Climate Justice: Aminta Ossom’s Reading List

Looking to better understand climate change as a justice issue? Aminta Ossom of Harvard Law School shares resources ranging from climate justice primers to in-depth storytelling about those working to address climate injustice through the courts and beyond.
Apr 4, 2024

Aminta Ossom is a Lecturer on Law and Clinical Instructor in the International Human Rights Clinic at Harvard Law School, where she supervises projects focused on human rights and the global economy. Ossom supervised research for When the Water Runs Dry: Human Rights, Climate Change, and Deepening Water Inequality in Delhi, India and teaches about climate change and human rights law in the Harvard Law School reading group Contemporary Challenges in International Human Rights. Ossom also co-authored a piece forthcoming in the Harvard Human Rights Journal that highlights equity arguments in the first climate change cases before the European Court of Human Rights. Judgments for those cases are expected in April.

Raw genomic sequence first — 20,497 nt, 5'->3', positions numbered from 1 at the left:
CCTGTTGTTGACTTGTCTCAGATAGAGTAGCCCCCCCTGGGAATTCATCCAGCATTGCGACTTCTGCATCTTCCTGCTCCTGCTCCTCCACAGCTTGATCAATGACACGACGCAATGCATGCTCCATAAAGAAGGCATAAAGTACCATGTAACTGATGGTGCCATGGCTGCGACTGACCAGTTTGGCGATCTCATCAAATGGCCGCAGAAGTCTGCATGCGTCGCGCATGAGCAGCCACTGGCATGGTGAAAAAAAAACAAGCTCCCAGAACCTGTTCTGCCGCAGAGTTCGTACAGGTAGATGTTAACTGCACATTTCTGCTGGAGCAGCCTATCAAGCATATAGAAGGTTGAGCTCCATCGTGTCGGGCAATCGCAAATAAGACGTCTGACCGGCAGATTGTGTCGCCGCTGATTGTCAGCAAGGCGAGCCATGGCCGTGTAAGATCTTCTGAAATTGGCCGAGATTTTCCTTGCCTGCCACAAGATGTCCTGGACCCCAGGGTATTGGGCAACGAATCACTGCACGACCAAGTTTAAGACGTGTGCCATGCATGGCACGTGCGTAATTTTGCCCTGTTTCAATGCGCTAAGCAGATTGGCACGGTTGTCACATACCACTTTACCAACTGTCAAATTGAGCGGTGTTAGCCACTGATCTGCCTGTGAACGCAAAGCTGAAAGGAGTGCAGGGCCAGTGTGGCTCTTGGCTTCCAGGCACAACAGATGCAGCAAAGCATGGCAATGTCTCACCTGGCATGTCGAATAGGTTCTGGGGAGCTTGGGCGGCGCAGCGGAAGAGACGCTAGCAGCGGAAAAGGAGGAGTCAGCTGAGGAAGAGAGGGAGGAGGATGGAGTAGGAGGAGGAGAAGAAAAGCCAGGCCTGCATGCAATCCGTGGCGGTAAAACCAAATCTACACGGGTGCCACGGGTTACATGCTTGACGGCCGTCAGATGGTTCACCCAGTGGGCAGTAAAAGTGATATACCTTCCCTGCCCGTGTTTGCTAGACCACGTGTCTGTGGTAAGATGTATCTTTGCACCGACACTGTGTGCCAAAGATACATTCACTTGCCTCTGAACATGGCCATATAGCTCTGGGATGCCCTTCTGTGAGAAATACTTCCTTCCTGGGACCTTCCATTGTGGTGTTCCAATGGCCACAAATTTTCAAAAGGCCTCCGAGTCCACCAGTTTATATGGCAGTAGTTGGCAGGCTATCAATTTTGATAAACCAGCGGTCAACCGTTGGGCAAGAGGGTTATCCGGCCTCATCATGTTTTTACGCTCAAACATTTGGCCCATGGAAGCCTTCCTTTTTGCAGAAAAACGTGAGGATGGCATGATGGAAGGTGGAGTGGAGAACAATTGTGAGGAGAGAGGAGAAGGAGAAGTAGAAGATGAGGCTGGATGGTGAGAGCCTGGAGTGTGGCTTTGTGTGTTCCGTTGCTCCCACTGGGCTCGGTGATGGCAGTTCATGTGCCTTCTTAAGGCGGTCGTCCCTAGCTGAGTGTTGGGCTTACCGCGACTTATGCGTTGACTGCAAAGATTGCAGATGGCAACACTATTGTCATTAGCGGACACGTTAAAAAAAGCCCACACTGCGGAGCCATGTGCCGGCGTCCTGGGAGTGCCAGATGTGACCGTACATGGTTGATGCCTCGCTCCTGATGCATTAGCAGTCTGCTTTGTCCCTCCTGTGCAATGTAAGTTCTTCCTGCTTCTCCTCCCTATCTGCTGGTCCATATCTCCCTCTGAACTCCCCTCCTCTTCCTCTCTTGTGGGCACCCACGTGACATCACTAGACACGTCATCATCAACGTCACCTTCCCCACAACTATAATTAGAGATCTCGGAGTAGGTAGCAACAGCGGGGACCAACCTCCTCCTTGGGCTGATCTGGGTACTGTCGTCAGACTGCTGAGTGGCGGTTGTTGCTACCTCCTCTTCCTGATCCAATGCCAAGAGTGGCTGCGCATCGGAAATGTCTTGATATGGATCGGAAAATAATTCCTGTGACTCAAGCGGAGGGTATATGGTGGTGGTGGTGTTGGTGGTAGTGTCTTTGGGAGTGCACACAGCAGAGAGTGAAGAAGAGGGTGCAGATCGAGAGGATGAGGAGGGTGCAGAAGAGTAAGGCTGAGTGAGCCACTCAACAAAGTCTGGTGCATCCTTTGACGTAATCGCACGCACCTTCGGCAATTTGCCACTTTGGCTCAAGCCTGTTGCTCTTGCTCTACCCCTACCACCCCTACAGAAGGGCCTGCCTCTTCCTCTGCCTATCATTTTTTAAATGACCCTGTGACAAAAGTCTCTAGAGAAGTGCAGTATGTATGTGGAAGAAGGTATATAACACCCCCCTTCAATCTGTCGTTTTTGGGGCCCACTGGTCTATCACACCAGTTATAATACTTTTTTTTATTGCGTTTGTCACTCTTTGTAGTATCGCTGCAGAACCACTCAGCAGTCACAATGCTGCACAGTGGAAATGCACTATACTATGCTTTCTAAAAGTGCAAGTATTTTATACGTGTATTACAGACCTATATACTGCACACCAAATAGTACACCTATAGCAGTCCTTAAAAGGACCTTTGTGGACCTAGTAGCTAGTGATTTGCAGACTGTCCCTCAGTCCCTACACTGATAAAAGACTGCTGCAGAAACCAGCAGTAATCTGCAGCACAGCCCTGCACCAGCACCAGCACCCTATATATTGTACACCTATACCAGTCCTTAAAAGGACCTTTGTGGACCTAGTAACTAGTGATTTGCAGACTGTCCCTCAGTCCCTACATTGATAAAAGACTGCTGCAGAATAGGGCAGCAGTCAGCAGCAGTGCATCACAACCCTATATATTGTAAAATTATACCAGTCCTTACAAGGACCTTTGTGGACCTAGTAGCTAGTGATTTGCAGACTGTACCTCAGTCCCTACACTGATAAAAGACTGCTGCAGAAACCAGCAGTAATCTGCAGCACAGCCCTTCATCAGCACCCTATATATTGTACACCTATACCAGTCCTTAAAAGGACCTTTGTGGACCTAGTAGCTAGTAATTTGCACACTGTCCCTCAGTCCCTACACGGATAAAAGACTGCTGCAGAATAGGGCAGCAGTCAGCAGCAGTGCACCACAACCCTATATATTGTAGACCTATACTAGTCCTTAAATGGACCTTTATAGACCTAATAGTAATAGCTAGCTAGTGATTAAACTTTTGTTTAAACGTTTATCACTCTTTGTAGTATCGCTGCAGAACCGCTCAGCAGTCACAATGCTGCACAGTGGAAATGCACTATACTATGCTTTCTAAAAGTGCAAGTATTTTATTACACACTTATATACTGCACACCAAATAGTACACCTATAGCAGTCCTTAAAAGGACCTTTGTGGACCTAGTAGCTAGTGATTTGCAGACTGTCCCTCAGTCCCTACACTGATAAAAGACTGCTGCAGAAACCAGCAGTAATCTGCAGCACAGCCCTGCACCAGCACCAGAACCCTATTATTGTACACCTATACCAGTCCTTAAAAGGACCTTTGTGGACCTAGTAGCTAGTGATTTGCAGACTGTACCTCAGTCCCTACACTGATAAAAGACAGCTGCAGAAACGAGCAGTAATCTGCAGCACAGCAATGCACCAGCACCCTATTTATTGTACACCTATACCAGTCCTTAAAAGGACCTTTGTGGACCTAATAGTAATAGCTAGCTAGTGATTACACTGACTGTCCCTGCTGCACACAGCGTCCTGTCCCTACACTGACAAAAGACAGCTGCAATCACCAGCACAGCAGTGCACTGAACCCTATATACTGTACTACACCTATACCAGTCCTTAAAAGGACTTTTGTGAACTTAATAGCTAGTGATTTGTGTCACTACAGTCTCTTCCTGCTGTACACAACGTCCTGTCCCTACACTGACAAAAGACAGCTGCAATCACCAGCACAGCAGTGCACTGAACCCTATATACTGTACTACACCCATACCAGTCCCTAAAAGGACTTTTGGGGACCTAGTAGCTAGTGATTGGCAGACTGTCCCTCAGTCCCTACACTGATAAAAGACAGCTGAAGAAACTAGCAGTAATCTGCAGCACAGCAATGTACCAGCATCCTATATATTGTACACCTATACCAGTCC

Read, watch, or listen to the recommendations, annotated by Ossom, below:

Why is climate change a justice issue?

Everyone does not suffer equal harms from climate change, and everyone has not contributed equally to the climate crisis. The communities suffering the most have often contributed the least to the problem. This fundamental truth inspired two books, Climate Justice: An Introduction and What Climate Justice Means and Why We Should Care, which discuss the ‘injustice’ of climate change. The authors in both books employ philosophical reasoning to reach positions about responsibility for climate change and its impacts. They address such questions as: Who should bear the costs of climate change? What is owed? Who has a duty to act and how? And what would equitable participation in decision-making around climate policy look like, locally and internationally?